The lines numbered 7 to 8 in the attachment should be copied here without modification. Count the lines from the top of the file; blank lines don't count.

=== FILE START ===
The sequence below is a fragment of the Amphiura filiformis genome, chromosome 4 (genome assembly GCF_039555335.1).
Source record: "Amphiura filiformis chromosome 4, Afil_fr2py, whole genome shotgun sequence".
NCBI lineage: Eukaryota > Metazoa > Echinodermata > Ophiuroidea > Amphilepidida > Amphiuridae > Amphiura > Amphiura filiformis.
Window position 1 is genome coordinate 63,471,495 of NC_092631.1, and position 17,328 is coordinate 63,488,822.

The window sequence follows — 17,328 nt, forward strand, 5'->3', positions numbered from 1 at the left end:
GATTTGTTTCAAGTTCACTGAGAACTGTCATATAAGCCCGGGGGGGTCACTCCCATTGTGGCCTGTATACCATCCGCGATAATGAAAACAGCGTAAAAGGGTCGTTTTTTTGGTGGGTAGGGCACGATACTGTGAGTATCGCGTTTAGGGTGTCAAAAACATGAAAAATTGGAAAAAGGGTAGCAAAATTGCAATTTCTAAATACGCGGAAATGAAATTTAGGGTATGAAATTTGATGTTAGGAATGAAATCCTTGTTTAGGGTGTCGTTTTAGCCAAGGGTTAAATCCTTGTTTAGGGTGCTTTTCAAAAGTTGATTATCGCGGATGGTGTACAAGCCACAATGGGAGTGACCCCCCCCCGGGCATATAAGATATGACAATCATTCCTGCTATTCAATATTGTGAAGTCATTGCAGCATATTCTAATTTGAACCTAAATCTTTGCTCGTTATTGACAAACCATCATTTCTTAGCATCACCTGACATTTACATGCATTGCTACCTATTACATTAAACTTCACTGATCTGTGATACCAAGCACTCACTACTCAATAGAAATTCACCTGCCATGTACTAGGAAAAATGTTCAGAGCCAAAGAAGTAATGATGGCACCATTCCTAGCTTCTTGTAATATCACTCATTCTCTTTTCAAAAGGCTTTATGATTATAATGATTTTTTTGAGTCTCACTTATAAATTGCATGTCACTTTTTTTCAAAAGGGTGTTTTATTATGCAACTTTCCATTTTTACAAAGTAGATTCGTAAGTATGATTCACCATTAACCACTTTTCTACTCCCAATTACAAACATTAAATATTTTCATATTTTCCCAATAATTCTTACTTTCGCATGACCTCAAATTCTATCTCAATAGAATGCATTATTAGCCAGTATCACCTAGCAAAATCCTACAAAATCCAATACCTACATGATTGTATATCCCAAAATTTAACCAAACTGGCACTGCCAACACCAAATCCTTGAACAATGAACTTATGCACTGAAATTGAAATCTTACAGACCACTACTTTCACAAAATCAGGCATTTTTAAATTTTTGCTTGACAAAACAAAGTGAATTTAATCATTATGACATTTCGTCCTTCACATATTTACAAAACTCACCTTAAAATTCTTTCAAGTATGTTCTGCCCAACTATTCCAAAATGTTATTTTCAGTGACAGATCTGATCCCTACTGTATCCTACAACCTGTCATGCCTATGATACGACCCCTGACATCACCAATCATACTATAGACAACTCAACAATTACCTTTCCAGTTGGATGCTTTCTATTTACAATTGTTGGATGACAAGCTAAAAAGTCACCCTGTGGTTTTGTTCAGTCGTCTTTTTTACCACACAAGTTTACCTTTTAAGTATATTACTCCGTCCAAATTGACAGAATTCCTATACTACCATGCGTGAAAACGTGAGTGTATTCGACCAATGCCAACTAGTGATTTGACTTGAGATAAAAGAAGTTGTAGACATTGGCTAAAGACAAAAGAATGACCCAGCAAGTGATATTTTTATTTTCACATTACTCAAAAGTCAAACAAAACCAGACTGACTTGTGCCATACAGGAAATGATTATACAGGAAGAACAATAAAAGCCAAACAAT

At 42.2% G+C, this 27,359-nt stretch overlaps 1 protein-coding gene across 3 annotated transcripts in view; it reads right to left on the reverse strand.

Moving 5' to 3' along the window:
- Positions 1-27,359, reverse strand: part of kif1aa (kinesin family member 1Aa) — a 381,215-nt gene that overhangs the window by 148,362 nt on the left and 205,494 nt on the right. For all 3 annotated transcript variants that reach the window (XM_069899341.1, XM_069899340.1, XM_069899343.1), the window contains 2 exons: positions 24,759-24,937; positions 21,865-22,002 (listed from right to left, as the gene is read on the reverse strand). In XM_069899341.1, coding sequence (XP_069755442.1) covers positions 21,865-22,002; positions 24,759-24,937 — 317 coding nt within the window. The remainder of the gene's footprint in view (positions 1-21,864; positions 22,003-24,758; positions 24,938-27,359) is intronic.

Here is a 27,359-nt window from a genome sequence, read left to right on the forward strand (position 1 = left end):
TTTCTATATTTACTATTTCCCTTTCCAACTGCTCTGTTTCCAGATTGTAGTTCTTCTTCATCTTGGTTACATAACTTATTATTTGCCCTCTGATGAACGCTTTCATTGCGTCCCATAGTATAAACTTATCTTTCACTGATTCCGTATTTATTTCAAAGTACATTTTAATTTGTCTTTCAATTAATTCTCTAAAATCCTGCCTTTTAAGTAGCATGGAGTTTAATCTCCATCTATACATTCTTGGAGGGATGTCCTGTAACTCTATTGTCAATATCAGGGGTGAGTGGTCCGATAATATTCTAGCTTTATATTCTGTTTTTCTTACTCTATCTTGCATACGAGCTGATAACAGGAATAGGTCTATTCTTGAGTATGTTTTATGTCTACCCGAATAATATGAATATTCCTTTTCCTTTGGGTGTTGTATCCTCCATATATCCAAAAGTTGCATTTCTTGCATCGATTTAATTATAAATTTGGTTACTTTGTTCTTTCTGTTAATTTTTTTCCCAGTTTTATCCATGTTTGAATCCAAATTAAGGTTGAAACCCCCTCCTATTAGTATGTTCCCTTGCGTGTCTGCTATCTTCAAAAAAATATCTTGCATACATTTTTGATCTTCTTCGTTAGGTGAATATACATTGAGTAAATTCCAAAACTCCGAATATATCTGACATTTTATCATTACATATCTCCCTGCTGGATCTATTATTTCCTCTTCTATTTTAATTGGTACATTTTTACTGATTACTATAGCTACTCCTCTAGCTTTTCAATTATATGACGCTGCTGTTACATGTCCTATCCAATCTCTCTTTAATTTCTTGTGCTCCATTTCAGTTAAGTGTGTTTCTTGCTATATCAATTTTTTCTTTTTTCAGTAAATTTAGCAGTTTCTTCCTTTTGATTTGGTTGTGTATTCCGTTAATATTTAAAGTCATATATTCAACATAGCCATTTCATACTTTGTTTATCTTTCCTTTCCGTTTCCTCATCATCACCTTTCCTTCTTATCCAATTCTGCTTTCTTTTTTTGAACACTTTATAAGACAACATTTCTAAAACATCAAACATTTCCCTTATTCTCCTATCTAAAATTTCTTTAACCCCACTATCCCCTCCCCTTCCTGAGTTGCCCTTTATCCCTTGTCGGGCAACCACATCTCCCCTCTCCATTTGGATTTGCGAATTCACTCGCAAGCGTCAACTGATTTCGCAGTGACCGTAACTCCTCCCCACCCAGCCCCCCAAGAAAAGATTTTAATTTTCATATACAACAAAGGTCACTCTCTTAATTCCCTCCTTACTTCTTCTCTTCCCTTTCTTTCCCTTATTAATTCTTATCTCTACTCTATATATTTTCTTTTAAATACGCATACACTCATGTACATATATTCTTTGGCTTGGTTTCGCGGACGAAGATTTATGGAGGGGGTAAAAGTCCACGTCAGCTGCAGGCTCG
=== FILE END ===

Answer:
At 42.2% G+C, this 27,359-nt stretch overlaps 1 protein-coding gene across 3 annotated transcripts in view; it reads right to left on the reverse strand.

Moving 5' to 3' along the window: